In my local cancer support group, a member revealed that her cancer had metastasized, and she would be getting immunotherapy to counter that. Which lead to a bunch of various questions, which, as an unethical, opportunistic writer, I seized upon to form the core of this essay. First up, we all thanked her for letting us know about recent developments and remarked on her courage — which it does take a bit of guts to open yourself up to people like that, but, at the same time; when you’re going through the abyss, you want to consult people who’ve been there — everyone immediately wanted to know if she wanted someone to sit by her in the infusion center, if she needed help with food — all the nuts-and-bolts stuff of daily living that only your fellow sea monsters know is important and gets neglected after the words, “Stage 4.” As they say at Stupid Cancer, “Hang out with the people who ‘get it,’ because we’ve already gotten it.” And, it’s worth noting that, as in LGBTQ culture (which, I guess I’m sort of part of, as a demisexual)(but that’s an entire series unto itself), cancer culture is fragmented into major subcultures and subcultures within those (I’ll discuss that in just a second). First big question, as a survivor, and to address every newly-diagnosed survivor’s concerns…

What if this treatment doesn’t work?

This is the biggest, hardest, scariest question all new survivors ask. I know I absolutely annoyed my oncologists by opening and closing all consultations with that question. Head Warlock in Charge (HWiC)(my original oncologist’s research partner who wound up being my primary neurooncologist) annoyed me just as much by calmly saying, “Then we’ll explore other treatment possibilities.” Halfway through active treatment, I stopped asking him this, because it started becoming clearer that treatment was working. So, in the glioblastoma nation of Planet Cancer, the big go-to urban legend is off-label multi-drug cocktails. It’s what Ben Williams (Patient Zero in GBM Land) credits his recovery with; there are professional oncologists who dabble in it, and even HWiC mentioned he’d done some research on them. My own experience, as a grad student and survivor is that not everyone is going to have the constitution and support necessary to just say, “Sure, I’ll add Drug X to my regimen” until you have a 14-drug cocktail that keeps the disease at bay. However, if you’re in the thick of it, that can seem horrible or daunting. And you do have to pass yourself off as physically healthy enough to add yet another med onto a bloated treatment regimen (that’s a chore unto itself). Be prepared to be adaptable, don’t pin your hopes on any one single treatment, and be prepared to gnaw through as many different drugs/treatments as are needed to win. So, there’s a horrifying amount of random chance involved, I won’t lie; but the “proper mind-set/positive attitude” comes into play when your first-line treatment doesn’t work, and your oncologist discusses other treatment options. My own experience is, my life got simpler (and better) when I made it my primary directive to get more treatment. Remember, anything that hurts you probably also hurts the cancer.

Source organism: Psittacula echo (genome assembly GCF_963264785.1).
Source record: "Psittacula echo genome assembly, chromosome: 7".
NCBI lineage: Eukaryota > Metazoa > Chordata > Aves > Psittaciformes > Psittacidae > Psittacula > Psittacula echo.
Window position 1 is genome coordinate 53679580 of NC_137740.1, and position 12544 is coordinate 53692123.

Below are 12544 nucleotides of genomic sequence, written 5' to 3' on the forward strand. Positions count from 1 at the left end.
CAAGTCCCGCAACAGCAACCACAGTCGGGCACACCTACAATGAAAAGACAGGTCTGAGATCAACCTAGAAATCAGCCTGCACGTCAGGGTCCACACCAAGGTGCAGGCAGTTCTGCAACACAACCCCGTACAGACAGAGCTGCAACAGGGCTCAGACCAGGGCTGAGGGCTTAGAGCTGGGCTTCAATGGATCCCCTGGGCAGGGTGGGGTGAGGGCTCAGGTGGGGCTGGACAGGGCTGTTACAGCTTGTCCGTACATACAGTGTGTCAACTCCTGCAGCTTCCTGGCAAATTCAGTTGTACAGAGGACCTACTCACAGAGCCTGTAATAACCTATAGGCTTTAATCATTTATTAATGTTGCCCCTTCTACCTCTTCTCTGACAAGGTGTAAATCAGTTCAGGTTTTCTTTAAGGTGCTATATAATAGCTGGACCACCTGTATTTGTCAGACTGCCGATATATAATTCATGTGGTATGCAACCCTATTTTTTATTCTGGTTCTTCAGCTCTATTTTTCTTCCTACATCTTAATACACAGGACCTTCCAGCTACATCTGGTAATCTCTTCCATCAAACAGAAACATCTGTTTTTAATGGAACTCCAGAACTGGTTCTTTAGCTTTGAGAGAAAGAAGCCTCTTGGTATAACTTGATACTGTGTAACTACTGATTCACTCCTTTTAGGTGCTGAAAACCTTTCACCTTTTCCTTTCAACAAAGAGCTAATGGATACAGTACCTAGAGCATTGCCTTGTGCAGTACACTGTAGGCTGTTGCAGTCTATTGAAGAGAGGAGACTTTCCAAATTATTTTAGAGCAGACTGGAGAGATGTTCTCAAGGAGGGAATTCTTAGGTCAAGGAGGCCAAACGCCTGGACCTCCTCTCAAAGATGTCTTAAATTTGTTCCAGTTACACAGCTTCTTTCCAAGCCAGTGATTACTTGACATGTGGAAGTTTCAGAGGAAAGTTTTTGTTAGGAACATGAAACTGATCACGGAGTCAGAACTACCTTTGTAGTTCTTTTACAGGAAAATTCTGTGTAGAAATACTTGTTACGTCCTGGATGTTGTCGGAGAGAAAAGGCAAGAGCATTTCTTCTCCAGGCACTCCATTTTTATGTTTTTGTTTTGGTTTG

Why do we get cancer?

I’m paraphrasing several questions/ideas/interjections; and, to answer it, I’m compressing multiple years of grad school courses (this also plays into the “What is immunotherapy” question that’s coming up, so you might want to read this one).

In order to understand this one, you need to understand that life originally evolved as a single-cell . Multi-cellular life is the exception to the rule, and, as such, there are certain single-celled adaptations that kick in inconveniently. See, when you’re a single cell, you have to be as big as you possibly can, live as long as you can, and have as many offspring as you possibly can in order to do well, evolutionarily (these are also the rules that cancer cells play by). It’s like being a lone child on the playground, or a one-man band. Multicellular life is a little different, in that it’s like being part of a symphony (or the E Street Band). Sure, there are some instruments and melodies that are more critical than others at certain times, but you want a balanced orchestra, playing in time and tune with the other musicians. Even if Bruce Springsteen is chattering with audience members, everyone has to stay on task or things break down. In your own body, you want cells to grow appropriately, divide appropriately, and then die (this is why you don’t have webbed fingers — those embryonic cells die off and shrivel before your born). In your cells, this is done by activating certain genes (protooncogenes) and deactivating others (tumor suppressor genes) at appropriate times. Once you have a cell that has a protooncogene permanently turned on, and the corresponding tumor suppressor gene turned off, you have cancer. Now, it may take a few years for that cell to spread those “constantly-divide-grow-spread-and-invade” qualities to its neighbors (in a process we don’t really understand, called recruitment)(also, in single-celled organisms, this is not a problem, because getting bigger, invading your neighbors’ territory, and having lots and lots of babies just means that you and your army are winning)(that’s a problem when you’re in the strict confines of, say, a human body). So, after that dual-mutation, cancer cells have to keep hidden from your body’s immune system (which normally catches and corrects these things in the very early stages due to some biochemical phenomena that we may or may not get to in this essay) long enough to spread their cancerous properties to neighboring (or distal cells). Eventually, you get enough cells with the ability to grow, divide, and outlive their cellular expiration date (the cellular limits on division and life are called “the Hayflick limit,” for everyone curious, and its usually believed to be the driving force in aging), and you have detectable tumors. It’s at this point usually that survivors start noticing symptoms and getting misdiagnosed (I’m a really bizarre freak in Planet Cancer in that they’ve caught all of mine in incidental scans before I had any real symptoms). So, to make a long story short; you’re born with the genetic means to get cancer (even though some of us may have genetic predilections to certain cancers); all it takes is exposure to enough carcinogens long enough. It’s a simple proposition, right? Just avoid all carcinogens. So, as a public service announcement, I will now give you, dear reader, the complete list of all substances documented by science as not being carcinogenic at all: